The human species has thrived through cooperation. By teaming up, we’ve achieved so much more than any one person could dream of doing by themselves. It’s by working together that we solve the big problems. 

Today we have many issues requiring social solutions—changes in the climate, unequal access to opportunities, and the impact and regulation of technologies like artificial intelligence, to name just a few.

These are areas ripe for community-based learning. Not only will members of society come to better understand the world and environment they live in, they’ll also be playing an active part in solving some of its more complex issues.

Community-based learning gives us a chance to combine an effective education with a sense of moral duty and civic responsibility. 

Possibilities for Community-Based Learning

There’s an abundance of options for community-based learning, in a variety of domains and of differing scopes and difficulties. Here are some of the more common paths you might consider: 

  • Help clean up a beach or park, and learn about recycling, pollution, local ecosystems, and biodiversity. 
  • Teach English as a second language while learning another in exchange, and also about different cultures and ways of life.
  • Work in a community kitchen to improve your cooking skills and learn about nutrition while helping people who struggle to put healthy meals on the table. 
  • Run a social sports league or competition to get people active and healthy while learning about physiology and fitness. 
  • Collaborate on a community art or music project to inspire the locals and gain some new creative skills.

There are also many unique citizen science opportunities to be found, where you can contribute to everything from folding proteins to mapping the brain and examining the surface of Mars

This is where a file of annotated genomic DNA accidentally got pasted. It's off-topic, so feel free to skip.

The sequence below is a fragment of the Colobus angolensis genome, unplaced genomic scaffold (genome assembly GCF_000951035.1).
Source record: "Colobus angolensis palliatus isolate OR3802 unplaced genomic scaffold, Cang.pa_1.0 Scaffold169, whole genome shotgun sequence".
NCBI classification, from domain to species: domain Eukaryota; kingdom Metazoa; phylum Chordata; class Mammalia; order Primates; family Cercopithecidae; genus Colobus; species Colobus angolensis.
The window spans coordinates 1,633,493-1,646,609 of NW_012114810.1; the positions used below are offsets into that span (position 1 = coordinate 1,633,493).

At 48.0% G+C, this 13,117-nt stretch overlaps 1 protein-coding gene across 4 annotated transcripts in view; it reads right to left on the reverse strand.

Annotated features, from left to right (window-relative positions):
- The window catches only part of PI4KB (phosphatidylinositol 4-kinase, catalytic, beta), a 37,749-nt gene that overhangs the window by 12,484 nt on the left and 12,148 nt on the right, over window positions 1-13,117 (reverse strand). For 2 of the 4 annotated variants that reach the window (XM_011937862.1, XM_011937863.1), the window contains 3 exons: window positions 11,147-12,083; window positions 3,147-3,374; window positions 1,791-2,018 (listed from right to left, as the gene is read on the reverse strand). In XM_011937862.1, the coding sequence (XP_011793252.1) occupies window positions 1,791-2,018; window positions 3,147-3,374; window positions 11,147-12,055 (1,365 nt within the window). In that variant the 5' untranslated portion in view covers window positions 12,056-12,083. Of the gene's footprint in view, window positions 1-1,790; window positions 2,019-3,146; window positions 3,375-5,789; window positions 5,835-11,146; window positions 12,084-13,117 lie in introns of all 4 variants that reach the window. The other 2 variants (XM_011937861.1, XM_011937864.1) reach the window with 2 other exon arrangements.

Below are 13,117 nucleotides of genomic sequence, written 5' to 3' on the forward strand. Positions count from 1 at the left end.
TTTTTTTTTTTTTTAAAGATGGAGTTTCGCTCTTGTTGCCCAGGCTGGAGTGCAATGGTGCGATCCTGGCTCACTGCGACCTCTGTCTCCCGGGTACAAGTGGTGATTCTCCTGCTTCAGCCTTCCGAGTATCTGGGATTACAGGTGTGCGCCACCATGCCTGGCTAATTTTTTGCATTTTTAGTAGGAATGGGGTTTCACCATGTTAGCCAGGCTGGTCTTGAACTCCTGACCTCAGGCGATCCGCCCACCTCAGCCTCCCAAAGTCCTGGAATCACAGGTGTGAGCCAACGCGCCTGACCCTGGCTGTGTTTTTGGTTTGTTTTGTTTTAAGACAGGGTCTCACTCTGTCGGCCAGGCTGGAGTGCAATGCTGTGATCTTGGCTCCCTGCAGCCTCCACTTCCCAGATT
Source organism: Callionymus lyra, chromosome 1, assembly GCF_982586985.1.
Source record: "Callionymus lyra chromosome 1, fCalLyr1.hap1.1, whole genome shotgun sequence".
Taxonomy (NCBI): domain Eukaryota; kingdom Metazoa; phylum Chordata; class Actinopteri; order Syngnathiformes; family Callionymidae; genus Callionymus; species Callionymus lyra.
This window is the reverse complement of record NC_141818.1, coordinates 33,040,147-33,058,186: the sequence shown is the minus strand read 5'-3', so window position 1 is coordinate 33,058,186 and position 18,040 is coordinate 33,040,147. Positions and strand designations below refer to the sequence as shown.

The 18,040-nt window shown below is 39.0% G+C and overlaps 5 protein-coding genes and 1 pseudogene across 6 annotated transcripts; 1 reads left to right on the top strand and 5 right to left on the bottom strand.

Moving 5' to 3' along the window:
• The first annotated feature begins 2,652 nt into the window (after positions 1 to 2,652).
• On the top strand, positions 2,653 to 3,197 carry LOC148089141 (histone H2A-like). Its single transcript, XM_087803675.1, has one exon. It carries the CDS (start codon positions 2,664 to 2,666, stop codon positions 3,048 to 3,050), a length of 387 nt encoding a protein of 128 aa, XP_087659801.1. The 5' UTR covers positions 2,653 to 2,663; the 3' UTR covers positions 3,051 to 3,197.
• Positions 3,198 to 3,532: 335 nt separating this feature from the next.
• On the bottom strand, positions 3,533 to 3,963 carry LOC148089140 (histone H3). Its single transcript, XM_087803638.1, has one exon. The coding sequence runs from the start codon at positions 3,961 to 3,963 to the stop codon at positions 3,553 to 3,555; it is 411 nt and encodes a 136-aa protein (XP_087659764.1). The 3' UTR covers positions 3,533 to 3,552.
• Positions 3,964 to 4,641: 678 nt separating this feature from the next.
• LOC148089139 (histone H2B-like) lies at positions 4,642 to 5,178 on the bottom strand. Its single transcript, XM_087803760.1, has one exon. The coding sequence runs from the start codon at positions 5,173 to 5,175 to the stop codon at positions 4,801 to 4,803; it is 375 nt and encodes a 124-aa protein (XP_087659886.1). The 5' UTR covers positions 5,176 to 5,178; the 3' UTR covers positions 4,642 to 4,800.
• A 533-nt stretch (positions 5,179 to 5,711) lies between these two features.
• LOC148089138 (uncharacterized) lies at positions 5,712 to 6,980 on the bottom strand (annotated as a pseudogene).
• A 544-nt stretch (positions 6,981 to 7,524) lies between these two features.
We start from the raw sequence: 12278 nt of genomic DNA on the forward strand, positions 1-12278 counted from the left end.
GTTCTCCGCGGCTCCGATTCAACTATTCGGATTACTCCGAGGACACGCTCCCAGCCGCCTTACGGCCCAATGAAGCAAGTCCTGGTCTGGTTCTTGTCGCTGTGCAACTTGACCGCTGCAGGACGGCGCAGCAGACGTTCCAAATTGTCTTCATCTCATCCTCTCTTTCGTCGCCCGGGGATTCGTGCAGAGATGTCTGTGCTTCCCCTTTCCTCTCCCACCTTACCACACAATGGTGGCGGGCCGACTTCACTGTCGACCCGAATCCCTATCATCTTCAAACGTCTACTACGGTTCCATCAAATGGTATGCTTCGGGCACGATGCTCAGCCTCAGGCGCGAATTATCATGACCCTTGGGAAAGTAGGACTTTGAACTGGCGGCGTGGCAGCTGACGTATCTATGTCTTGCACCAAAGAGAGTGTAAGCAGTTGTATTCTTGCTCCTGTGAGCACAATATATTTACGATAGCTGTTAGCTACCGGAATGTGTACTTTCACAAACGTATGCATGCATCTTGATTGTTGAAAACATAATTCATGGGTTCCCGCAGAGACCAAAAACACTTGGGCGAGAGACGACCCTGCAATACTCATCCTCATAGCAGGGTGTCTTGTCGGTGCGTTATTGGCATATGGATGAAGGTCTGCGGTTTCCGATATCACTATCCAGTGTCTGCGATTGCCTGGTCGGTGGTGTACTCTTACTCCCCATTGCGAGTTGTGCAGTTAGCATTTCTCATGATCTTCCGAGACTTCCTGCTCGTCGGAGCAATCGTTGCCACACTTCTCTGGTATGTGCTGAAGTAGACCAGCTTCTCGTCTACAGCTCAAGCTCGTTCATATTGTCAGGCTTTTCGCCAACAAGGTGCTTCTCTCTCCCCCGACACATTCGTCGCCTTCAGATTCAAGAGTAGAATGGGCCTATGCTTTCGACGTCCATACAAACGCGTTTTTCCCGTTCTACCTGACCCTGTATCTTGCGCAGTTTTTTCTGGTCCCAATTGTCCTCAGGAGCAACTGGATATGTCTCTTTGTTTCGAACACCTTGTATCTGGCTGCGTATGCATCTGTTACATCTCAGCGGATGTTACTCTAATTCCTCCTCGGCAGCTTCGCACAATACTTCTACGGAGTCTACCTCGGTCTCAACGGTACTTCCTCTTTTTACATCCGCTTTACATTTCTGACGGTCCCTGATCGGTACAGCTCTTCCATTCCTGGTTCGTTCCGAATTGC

Most require more time online, but if you hunt around you can find some that require getting outdoors, and they all help push research forward. 

Beyond those just mentioned, try a look through eBird, Zooniverse, Safecast, or Scistarter to find some other interesting citizen science options.

If there isn’t already a common path for learning the subject you’re interested in, you might simply find some people who are interested in the same subject and learn together. 

You can start groups through a site such as Meetup, and find courses or learning materials online or at the library. It could be like a book club but based around your specific subject.

Get creative and try to find ways to make it fun to attract other people, and think about how you might use what you learn for the benefit of the community you’re in. 

The Future Is Us

The writer Alvin Toffler published a book in 1970 called ‘Future Shock’, with the title alluding to a psychological sense of uncertainty towards a future of abrupt and dramatic technological change.

It’s something everyone today can likely empathise with. AI is starting to understand us, talk to us, and in some cases seemingly think like us.

It’s already an incredible tool, but the future? How smart will it get? What will our jobs be? What will life look like? Nobody knows the answers to these questions, and that can put us all a little on edge. 

But something we can do is look to our neighbours and communities and recognise we’re all in this together, and we’ll be much better off if we lean into a cooperative and people-focused approach.

Learning in the open, with others, for the good of everyone, will make society more resilient and adaptive, capable of weathering the dramatic shifts we might encounter.